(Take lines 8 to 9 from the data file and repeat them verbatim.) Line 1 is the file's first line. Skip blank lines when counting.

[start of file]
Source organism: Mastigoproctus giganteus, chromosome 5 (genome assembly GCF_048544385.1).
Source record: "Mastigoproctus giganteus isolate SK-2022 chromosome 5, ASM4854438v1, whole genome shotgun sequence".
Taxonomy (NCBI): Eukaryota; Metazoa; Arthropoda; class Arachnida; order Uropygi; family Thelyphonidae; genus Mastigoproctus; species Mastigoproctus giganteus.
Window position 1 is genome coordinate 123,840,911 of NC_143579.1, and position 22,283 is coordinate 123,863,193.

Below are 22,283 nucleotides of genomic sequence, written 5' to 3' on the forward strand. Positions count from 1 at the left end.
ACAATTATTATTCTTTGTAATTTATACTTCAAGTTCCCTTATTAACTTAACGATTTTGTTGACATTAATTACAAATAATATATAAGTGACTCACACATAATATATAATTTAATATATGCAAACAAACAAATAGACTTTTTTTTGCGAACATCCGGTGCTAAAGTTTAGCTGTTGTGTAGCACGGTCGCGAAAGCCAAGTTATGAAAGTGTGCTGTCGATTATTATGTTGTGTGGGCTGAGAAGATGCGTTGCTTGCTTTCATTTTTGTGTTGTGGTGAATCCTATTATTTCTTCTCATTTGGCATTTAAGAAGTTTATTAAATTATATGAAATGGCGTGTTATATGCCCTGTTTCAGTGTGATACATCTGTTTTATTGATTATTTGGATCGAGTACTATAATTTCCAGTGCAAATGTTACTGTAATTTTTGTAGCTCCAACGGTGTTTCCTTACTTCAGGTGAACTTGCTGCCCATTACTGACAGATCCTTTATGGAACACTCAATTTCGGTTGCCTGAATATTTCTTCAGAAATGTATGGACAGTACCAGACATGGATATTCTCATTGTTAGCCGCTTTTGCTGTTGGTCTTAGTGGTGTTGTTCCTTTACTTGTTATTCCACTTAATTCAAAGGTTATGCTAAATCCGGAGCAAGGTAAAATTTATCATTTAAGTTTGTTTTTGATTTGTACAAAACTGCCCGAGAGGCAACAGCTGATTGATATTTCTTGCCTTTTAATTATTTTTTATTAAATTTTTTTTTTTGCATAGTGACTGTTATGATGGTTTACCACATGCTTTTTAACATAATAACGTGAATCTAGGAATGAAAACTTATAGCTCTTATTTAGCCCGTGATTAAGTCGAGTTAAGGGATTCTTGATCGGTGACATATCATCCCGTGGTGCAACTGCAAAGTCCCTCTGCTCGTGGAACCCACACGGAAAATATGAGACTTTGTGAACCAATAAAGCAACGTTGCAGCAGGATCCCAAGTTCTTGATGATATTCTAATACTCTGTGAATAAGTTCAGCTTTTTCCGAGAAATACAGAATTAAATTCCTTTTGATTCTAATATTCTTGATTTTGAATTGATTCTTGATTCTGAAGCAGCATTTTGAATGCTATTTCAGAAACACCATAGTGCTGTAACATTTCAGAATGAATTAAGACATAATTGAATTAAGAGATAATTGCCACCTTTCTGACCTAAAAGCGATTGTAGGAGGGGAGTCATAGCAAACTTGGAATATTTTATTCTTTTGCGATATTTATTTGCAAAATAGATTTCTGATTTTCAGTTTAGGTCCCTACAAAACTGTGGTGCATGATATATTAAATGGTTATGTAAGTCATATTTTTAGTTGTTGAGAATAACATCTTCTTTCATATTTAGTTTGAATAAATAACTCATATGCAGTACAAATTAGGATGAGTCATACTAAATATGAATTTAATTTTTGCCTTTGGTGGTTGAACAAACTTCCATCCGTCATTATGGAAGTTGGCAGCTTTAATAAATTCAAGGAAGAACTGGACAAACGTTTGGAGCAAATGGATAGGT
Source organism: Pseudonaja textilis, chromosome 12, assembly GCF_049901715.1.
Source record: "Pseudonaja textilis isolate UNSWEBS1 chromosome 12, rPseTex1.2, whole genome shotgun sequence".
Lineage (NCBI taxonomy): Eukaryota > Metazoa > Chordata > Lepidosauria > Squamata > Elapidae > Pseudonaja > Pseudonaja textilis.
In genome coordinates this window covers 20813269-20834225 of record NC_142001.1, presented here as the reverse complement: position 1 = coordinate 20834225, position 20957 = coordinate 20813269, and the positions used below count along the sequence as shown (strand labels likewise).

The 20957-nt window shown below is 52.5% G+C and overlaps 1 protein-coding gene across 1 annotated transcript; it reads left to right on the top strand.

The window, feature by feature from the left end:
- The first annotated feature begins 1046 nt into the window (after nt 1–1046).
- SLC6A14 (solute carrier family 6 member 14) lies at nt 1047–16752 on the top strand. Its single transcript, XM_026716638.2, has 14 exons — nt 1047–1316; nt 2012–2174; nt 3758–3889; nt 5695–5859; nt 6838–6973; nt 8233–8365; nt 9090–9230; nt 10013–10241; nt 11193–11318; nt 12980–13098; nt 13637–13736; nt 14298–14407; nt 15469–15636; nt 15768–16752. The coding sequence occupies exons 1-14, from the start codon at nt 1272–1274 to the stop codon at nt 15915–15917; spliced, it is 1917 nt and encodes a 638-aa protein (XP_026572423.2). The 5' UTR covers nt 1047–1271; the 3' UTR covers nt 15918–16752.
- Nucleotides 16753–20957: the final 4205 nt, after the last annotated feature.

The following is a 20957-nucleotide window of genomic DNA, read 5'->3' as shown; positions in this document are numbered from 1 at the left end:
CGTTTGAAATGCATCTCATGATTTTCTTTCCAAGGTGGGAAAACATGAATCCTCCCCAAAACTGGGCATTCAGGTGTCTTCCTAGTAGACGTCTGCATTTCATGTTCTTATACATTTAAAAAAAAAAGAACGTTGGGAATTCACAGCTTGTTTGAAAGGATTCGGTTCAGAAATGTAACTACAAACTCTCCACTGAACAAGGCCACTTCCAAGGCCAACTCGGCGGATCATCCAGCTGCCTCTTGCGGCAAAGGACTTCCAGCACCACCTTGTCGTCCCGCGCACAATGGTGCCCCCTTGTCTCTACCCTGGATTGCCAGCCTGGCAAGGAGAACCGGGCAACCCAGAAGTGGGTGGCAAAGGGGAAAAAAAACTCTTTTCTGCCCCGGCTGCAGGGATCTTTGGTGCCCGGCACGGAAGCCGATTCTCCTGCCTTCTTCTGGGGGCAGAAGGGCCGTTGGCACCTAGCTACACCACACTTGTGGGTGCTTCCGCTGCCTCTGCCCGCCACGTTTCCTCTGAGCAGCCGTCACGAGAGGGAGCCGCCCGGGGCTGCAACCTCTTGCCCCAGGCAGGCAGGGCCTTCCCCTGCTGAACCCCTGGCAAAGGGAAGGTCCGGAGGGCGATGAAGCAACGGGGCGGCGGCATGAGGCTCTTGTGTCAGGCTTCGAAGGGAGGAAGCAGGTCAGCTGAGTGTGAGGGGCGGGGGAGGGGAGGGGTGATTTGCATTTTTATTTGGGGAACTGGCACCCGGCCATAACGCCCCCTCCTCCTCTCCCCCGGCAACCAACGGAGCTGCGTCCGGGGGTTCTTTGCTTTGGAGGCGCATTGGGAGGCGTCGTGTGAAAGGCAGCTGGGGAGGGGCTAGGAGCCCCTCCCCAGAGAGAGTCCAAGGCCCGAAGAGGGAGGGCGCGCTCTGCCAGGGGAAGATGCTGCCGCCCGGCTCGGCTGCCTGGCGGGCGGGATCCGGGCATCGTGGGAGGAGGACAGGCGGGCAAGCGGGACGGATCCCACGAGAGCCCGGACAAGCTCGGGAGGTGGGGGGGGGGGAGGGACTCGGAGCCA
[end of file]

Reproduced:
Source record: "Pseudonaja textilis isolate UNSWEBS1 chromosome 12, rPseTex1.2, whole genome shotgun sequence".
Lineage (NCBI taxonomy): Eukaryota > Metazoa > Chordata > Lepidosauria > Squamata > Elapidae > Pseudonaja > Pseudonaja textilis.